K-Bar Motel renovators undeterred by challenges

Marlys Good


(Editor's note: This is the final installment of a two-part series on the renovations taking place at the K-Bar Motel in Greybull.  Part one, which ran in the June 29 issue, shed light on the history of the motel, dating back to its construction in 1949.  Back then, it was known as the Reilly Motel. We pick up the story where that one ended, talking about the circumstances that brought Amanda and Kyle together and their vision to make the motel profitable and an asset to the community.)


Amanda McGrew knew when she first looked at the K-Bar Motel that it would be a challenge, but she also knew that she was up to the challenge. 

To get prepared for the interview we had with her recently, we went to her social media to learn more of her background and what motivated her choice of career that would eventually lead her to Greybull and the motel so in need of a facelift.

Amanda shared with her thousands of followers that she was on the path that would lead her to small-town rodeo and her first hotel renovation as a young teenager.

"I'm very much somebody who finds furniture in the alleys and on the side of roads and wants to take it home with me and my dad has always hated me for that," she told a reporter in an interview for the Cowboy State Journal. "I just started slowly accumulating things in his garage when I was a kid."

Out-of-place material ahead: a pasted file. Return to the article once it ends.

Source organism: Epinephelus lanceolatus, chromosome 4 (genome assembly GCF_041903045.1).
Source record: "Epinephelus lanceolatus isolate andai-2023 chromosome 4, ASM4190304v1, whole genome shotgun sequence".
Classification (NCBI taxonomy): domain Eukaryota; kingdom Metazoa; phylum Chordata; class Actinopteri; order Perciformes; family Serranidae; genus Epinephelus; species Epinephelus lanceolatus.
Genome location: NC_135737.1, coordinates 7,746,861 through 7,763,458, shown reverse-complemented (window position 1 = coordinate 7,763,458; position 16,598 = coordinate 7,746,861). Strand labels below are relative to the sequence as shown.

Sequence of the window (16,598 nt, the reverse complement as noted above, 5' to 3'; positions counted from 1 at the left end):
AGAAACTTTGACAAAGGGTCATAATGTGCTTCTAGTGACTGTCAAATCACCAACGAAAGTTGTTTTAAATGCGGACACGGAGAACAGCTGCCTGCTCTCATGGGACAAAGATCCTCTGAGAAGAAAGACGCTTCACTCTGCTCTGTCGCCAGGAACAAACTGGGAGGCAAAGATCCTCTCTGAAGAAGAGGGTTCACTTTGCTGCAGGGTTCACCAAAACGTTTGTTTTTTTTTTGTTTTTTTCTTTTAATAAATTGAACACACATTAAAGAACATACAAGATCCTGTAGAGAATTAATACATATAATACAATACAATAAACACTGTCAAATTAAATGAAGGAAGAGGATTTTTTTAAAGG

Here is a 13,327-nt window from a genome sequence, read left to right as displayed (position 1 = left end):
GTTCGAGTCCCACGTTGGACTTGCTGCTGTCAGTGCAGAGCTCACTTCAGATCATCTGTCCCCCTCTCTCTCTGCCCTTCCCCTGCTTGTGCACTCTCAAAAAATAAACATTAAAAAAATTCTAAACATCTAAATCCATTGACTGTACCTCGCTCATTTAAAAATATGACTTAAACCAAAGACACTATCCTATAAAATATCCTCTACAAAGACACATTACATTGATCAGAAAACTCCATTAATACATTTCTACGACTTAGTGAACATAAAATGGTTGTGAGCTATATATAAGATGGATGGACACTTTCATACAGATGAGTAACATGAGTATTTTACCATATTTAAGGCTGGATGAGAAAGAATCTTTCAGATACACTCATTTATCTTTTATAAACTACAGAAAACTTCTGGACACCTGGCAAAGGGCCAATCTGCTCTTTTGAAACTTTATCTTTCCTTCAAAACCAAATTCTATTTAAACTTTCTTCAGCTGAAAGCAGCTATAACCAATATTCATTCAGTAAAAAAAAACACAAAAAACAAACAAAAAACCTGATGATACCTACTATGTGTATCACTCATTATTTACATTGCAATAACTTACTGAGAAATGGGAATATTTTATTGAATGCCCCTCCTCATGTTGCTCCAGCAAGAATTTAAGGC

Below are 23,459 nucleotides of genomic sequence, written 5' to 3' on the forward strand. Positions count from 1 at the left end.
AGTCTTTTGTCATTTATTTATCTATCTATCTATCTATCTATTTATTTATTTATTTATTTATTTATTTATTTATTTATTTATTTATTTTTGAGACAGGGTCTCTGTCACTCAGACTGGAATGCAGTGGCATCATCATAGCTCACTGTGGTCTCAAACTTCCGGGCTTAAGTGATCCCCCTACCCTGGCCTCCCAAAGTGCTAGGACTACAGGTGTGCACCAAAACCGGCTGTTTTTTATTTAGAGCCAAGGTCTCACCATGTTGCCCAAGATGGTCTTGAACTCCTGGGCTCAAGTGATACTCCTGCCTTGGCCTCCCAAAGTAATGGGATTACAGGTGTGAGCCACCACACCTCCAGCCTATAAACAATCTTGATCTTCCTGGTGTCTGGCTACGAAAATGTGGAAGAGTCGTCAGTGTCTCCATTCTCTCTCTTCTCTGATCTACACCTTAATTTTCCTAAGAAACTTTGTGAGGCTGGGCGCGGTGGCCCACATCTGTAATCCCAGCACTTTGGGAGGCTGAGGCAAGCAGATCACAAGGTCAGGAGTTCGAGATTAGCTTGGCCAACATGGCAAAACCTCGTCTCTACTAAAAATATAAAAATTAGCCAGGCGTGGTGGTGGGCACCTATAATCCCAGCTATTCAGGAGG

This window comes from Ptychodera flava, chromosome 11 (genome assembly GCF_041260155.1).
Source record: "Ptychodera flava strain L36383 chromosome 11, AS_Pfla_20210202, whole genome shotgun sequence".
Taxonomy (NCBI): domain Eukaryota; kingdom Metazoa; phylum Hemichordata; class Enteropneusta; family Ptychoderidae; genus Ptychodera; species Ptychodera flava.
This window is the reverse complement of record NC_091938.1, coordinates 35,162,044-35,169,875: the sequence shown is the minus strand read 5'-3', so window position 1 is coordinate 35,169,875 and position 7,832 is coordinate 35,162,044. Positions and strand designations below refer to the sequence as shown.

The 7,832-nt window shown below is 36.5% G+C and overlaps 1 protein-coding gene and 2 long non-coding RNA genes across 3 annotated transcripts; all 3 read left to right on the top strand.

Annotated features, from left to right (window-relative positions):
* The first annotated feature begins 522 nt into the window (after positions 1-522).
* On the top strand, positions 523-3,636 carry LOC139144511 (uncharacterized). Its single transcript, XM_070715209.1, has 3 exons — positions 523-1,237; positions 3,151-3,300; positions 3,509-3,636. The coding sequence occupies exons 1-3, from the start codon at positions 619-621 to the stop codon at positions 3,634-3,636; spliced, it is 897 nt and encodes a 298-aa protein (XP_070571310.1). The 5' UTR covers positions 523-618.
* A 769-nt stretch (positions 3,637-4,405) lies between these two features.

Amanda said in that interview that her first project was a six-drawer dresser for her bedroom, a shabby-chic white dresser with little distress around the edges.  Amanda still has that dresser in her bedroom, complete with the starfish knobs she put on the drawers.

The dresser, she explained, is solid wood. "It's the kind of furniture I need," she explained. "I'm not really much for things made out of particle board these days."

You can be sure this will probably be true when she's renovating the K-Bar.

Her interest and passion in upcycling "sad and discarded" furniture into what she described to the reporter as "happy and bright" led her to create her own Etsy business, transforming discarded wood into signs for weddings, baby showers, home decor and more.

 While Amanda was renovating The Cactus House in Arizona, she was posting updates all over Instagram.